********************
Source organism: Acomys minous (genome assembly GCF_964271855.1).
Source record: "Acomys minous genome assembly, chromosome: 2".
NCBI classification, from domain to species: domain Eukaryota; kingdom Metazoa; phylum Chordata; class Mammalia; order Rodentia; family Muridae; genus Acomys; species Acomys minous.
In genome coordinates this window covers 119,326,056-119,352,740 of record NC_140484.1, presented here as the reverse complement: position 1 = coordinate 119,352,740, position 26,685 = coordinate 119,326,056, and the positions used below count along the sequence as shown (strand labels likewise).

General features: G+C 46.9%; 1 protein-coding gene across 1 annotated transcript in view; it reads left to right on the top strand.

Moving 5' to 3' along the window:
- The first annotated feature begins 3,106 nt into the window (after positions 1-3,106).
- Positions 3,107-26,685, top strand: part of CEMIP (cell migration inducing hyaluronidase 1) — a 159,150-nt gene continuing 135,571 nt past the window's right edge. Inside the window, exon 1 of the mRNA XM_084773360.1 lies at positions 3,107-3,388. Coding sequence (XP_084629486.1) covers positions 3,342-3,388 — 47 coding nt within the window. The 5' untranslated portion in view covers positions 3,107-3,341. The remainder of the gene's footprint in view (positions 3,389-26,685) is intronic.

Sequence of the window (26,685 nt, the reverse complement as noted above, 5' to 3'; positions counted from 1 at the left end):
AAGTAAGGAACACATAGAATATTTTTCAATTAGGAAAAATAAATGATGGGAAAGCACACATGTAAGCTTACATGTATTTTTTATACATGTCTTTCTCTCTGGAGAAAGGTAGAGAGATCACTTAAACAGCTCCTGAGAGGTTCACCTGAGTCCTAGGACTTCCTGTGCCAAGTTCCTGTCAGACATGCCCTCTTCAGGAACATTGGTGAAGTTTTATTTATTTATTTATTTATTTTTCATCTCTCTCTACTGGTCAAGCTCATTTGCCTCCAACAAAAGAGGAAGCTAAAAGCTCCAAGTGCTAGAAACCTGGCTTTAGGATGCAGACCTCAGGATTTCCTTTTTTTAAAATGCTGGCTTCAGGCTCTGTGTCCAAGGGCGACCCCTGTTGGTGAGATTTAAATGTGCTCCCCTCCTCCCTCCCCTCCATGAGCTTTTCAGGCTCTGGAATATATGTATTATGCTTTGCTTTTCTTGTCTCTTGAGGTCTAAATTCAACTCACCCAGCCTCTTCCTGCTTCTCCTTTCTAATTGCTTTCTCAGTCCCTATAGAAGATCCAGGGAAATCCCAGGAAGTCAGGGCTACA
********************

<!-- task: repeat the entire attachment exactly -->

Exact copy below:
Source organism: Acomys minous (genome assembly GCF_964271855.1).
Source record: "Acomys minous genome assembly, chromosome: 2".
NCBI classification, from domain to species: domain Eukaryota; kingdom Metazoa; phylum Chordata; class Mammalia; order Rodentia; family Muridae; genus Acomys; species Acomys minous.
In genome coordinates this window covers 119,326,056-119,352,740 of record NC_140484.1, presented here as the reverse complement: position 1 = coordinate 119,352,740, position 26,685 = coordinate 119,326,056, and the positions used below count along the sequence as shown (strand labels likewise).

General features: G+C 46.9%; 1 protein-coding gene across 1 annotated transcript in view; it reads left to right on the top strand.

Moving 5' to 3' along the window:
- The first annotated feature begins 3,106 nt into the window (after positions 1-3,106).
- Positions 3,107-26,685, top strand: part of CEMIP (cell migration inducing hyaluronidase 1) — a 159,150-nt gene continuing 135,571 nt past the window's right edge. Inside the window, exon 1 of the mRNA XM_084773360.1 lies at positions 3,107-3,388. Coding sequence (XP_084629486.1) covers positions 3,342-3,388 — 47 coding nt within the window. The 5' untranslated portion in view covers positions 3,107-3,341. The remainder of the gene's footprint in view (positions 3,389-26,685) is intronic.

Sequence of the window (26,685 nt, the reverse complement as noted above, 5' to 3'; positions counted from 1 at the left end):
AAGTAAGGAACACATAGAATATTTTTCAATTAGGAAAAATAAATGATGGGAAAGCACACATGTAAGCTTACATGTATTTTTTATACATGTCTTTCTCTCTGGAGAAAGGTAGAGAGATCACTTAAACAGCTCCTGAGAGGTTCACCTGAGTCCTAGGACTTCCTGTGCCAAGTTCCTGTCAGACATGCCCTCTTCAGGAACATTGGTGAAGTTTTATTTATTTATTTATTTATTTTTCATCTCTCTCTACTGGTCAAGCTCATTTGCCTCCAACAAAAGAGGAAGCTAAAAGCTCCAAGTGCTAGAAACCTGGCTTTAGGATGCAGACCTCAGGATTTCCTTTTTTTAAAATGCTGGCTTCAGGCTCTGTGTCCAAGGGCGACCCCTGTTGGTGAGATTTAAATGTGCTCCCCTCCTCCCTCCCCTCCATGAGCTTTTCAGGCTCTGGAATATATGTATTATGCTTTGCTTTTCTTGTCTCTTGAGGTCTAAATTCAACTCACCCAGCCTCTTCCTGCTTCTCCTTTCTAATTGCTTTCTCAGTCCCTATAGAAGATCCAGGGAAATCCCAGGAAGTCAGGGCTACA